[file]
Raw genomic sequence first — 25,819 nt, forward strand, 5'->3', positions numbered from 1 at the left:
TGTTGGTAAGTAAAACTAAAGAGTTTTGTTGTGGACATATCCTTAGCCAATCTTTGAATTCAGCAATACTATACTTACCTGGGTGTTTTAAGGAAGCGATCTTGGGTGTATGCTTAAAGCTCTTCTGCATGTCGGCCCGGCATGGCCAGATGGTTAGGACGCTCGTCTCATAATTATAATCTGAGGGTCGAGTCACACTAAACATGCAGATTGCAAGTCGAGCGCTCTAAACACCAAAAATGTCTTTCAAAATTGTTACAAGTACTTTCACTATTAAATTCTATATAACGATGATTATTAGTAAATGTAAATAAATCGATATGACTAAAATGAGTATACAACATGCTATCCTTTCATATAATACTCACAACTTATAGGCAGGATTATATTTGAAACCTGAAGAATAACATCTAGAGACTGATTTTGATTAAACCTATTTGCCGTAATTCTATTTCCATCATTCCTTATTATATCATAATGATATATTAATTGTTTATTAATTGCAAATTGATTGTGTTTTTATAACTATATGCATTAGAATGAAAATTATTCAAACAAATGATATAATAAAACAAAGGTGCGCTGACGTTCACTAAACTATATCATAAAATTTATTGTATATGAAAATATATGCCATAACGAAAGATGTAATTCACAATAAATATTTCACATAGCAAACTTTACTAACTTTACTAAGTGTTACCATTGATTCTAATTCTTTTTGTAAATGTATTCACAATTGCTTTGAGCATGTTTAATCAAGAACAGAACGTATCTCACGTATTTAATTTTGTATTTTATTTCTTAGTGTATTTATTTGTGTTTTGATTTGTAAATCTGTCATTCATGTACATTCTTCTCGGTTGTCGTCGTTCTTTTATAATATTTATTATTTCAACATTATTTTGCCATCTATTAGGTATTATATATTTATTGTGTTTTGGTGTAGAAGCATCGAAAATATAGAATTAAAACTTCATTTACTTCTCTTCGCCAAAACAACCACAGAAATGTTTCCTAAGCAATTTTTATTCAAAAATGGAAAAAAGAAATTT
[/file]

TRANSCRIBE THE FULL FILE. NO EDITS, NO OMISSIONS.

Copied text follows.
Raw genomic sequence first — 25,819 nt, forward strand, 5'->3', positions numbered from 1 at the left:
TGTTGGTAAGTAAAACTAAAGAGTTTTGTTGTGGACATATCCTTAGCCAATCTTTGAATTCAGCAATACTATACTTACCTGGGTGTTTTAAGGAAGCGATCTTGGGTGTATGCTTAAAGCTCTTCTGCATGTCGGCCCGGCATGGCCAGATGGTTAGGACGCTCGTCTCATAATTATAATCTGAGGGTCGAGTCACACTAAACATGCAGATTGCAAGTCGAGCGCTCTAAACACCAAAAATGTCTTTCAAAATTGTTACAAGTACTTTCACTATTAAATTCTATATAACGATGATTATTAGTAAATGTAAATAAATCGATATGACTAAAATGAGTATACAACATGCTATCCTTTCATATAATACTCACAACTTATAGGCAGGATTATATTTGAAACCTGAAGAATAACATCTAGAGACTGATTTTGATTAAACCTATTTGCCGTAATTCTATTTCCATCATTCCTTATTATATCATAATGATATATTAATTGTTTATTAATTGCAAATTGATTGTGTTTTTATAACTATATGCATTAGAATGAAAATTATTCAAACAAATGATATAATAAAACAAAGGTGCGCTGACGTTCACTAAACTATATCATAAAATTTATTGTATATGAAAATATATGCCATAACGAAAGATGTAATTCACAATAAATATTTCACATAGCAAACTTTACTAACTTTACTAAGTGTTACCATTGATTCTAATTCTTTTTGTAAATGTATTCACAATTGCTTTGAGCATGTTTAATCAAGAACAGAACGTATCTCACGTATTTAATTTTGTATTTTATTTCTTAGTGTATTTATTTGTGTTTTGATTTGTAAATCTGTCATTCATGTACATTCTTCTCGGTTGTCGTCGTTCTTTTATAATATTTATTATTTCAACATTATTTTGCCATCTATTAGGTATTATATATTTATTGTGTTTTGGTGTAGAAGCATCGAAAATATAGAATTAAAACTTCATTTACTTCTCTTCGCCAAAACAACCACAGAAATGTTTCCTAAGCAATTTTTATTCAAAAATGGAAAAAAGAAATTT